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Huawei’s newest Mate 60 phone lineup– A historical moment?

Huawei's Mate 60 Pro lineup

The Chengdu J-20, China’s fifth-generation stealth air superiority fighter jet, had its first test flight on January 11, 2011, during a visit by the former US Defense Secretary Robert Gates. On August 29, 2023, history seemed to repeat itself as the Chinese tech giant Huawei announced the Mate 60 and Mate 60 Pro models – the newest line of its flagship phones during Secretary of Commerce Gina Raimondo’s visit to China for chip negotiations. The Mate 60 is the first-ever Huawei phone running on a Chinese-made chip – signifying that Huawei has conquered and survived the US sanctions in creating its own 5G capable, 8nm chip. Like the fighter jets, the Mate series’ sudden announcement is China’s show of muscle for advancements in the chip war.

Huawei’s Ups and Downs

The John S. McCain National Defense Authorization Act for Fiscal Year 2019 limits Huawei’s capabilities for services, equipment, or outreach to Western countries. Huawei can no longer work with companies such as Qualcomm, Google, and Intel, among many others. On the hardware end, semiconductor manufacturers can no longer provide chips to Huawei without the government’s registration. Furthermore, according to the Economist, various countries followed suit in banning Huawei’s telecom equipment, which had a leading 27% share globally back in 2019. Huawei’s relationship with Google and various other companies has made the brand uncompetitive and inconvenient to the Western consumer – as it lacks the essential functions and needs of a smartphone, such as Google services.

Such direct attacks from the world’s strongest country would prove devastating to any company. But as demonstrated by the launch of the Mate series, Huawei managed to hold on. In the editor’s opinion, Huawei’s survival is attributed to two main reasons: the changed business model and the company’s long history of research & innovation (R&D) emphasis.

The US sanctions, in combination with the arrest and extradition of Meng Wanzhou, the chief financial officer of Huawei and daughter of Huawei’s CEO, have sparked public outrage in mainland China. The US’s actions were seen as “bullying” and “hypocritical.” Huawei gained a great deal of publicity in China (and arguably globally) as the Chinese continued to purchase Huawei despite its decreased performance against competitors. Many Chinese believe their insistence is the key reason for Huawei’s survival. However, the true reason is its changing business model. Huawei has successfully reformed its business terms by decreasing its reliance on the smartphone industry rather than increasing revenue from overseas networking and the accessories market– growing by 50 and 30 percent, respectively. Huawei maintained a constant year-on-year growth despite sanctions and the pandemic. In 2021, Huawei lowered its debt ratio to 4.5 percent, a 57.8% decrease, allowing it to gain financial stability and thus further emphasis on research and development.

R&D seems to be a core component of Huawei’s ethics. Huawei has some 100,000 R&D employees, accounting for half the company’s workforce. By spending, Huawei is the fifth-largest R&D investor, only outrivaled by the trillion-dollar tech giants. Huawei’s R&D expenditure saw a 30% increase from 2018 to 2019 – drastically more than the 10-15% increase of previous years. As mentioned by Mr. Guo Ping, the Chairman of the Supervisory Board of Huawei during the 2021 announcement: “Huawei will continue to increase investments for research, experts, and a mindset of innovation, vowing to restructure the fundamentals of our technology in achieving breakthroughs.”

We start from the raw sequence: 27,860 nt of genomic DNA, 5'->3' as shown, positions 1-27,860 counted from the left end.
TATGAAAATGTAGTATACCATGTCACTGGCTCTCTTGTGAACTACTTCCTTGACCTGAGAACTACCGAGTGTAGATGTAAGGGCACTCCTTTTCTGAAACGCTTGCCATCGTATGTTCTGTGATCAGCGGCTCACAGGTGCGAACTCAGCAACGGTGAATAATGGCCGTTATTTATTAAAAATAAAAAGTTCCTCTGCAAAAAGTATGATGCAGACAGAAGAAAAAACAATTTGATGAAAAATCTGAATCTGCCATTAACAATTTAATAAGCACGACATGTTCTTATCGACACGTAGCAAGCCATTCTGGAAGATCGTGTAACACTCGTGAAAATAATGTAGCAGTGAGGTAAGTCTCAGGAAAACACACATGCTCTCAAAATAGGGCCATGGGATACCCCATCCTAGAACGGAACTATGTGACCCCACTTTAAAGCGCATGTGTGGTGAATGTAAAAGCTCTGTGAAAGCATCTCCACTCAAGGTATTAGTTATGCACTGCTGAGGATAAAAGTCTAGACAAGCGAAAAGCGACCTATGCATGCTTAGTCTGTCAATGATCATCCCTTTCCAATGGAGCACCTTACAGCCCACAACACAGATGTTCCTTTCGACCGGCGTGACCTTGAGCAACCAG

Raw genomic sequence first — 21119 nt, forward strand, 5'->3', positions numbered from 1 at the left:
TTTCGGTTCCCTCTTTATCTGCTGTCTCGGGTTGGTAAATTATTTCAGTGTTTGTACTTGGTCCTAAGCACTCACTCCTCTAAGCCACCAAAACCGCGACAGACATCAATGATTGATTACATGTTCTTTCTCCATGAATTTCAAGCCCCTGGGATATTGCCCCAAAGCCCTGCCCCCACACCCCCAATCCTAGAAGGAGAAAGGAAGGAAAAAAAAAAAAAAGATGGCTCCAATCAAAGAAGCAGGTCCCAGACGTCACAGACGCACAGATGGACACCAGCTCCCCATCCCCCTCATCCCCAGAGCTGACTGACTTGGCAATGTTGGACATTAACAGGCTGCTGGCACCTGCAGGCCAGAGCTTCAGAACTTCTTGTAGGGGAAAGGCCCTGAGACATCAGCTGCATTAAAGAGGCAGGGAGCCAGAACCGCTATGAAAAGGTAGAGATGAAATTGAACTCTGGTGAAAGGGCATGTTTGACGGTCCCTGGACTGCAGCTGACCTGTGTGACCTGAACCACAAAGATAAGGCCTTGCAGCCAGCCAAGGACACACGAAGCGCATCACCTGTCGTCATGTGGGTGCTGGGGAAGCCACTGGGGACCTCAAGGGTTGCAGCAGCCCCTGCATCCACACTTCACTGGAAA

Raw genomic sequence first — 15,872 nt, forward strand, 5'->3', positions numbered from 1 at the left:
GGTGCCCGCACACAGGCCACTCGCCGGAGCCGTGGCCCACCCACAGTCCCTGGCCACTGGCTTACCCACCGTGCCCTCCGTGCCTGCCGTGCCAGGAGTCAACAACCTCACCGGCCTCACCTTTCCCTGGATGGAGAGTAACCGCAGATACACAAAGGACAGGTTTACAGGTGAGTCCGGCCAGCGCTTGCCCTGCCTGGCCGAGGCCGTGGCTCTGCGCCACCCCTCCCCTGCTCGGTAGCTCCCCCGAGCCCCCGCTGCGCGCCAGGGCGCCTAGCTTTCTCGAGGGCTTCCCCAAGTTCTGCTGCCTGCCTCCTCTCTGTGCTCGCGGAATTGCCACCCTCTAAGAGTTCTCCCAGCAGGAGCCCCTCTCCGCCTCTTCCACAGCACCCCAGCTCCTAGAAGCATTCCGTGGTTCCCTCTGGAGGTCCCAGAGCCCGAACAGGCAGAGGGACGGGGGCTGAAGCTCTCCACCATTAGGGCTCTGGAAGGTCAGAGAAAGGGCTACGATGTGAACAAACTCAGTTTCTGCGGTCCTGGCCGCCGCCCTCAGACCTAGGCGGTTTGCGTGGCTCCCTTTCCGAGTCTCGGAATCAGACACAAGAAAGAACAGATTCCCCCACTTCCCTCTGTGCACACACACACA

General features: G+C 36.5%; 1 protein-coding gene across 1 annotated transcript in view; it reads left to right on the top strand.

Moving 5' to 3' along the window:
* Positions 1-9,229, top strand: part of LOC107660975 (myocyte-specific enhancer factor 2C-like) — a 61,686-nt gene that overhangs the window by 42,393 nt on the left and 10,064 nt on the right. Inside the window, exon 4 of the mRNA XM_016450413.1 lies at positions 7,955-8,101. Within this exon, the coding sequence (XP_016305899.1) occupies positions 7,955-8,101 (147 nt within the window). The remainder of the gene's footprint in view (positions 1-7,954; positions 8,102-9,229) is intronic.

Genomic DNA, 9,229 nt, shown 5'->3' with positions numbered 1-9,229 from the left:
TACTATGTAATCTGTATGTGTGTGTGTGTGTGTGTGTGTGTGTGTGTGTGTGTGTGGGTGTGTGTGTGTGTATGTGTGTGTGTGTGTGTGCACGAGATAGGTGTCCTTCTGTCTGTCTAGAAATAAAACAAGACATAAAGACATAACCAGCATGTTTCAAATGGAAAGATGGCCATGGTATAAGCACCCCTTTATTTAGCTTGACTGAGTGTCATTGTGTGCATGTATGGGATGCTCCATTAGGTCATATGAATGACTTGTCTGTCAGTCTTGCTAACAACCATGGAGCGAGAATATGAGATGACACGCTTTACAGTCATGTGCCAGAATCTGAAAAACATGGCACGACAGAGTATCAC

What doesn’t kill me makes me stronger.

In the short run, the sanctions successfully hindered Huawei’s place in the phone industry, virtually removing Huawei from Western markets. However, in the long run, Huawei’s phone arguably offered Huawei a chance for structural reform in decreasing the resilience of Western suppliers. Along with its individual 8-nanometer chip developments, a new generation of its own independent operating system, Harmony OS 4, was announced alongside the lineup. In other words, Huawei is now completely capable of continuous production and development regardless of US offenses.

The US’s inability to hinder Huawei’s footsteps could only mean Huawei’s return to its throne as the leading domestic phone brand in the Chinese market. On Chinese social media, there is an ever-growing surge of nationalism – netizens who associate “being Chinese” and “using Huawei,” if not other domestic brands. Any content praising Apple will be bombastic with such comments from the extreme nationalists. For Huawei – a brand that literally means “China is capable” (中華有為), it is an auspicious sign.

Huawei’s biggest rival, Apple, announced its iPhone 15 lineup two days ago. Unlike the craze for iPhones a decade ago, the hype for iPhones seems long gone. No longer are people lining up for hours to purchase an iPhone. The iPhone also receives fewer upgrades – using the same camera processor as last year’s unit. Huawei’s new launch, on the contrary, received wide public attention. The new Mate series is often out of stock.

On Chinese social media apps, Huawei’s new rise has been associated with a line from Li Bai’s poetry, which can be roughly translated as “amidst a myriad of mountain veils, a feather-light skiff has sailed” (輕舟已過萬重山). Indeed, Huawei’s downfall may have momentarily hindered its developments, but its breakthroughs allowed it to gain greater independence as a company and thus no longer challenged its supply source.

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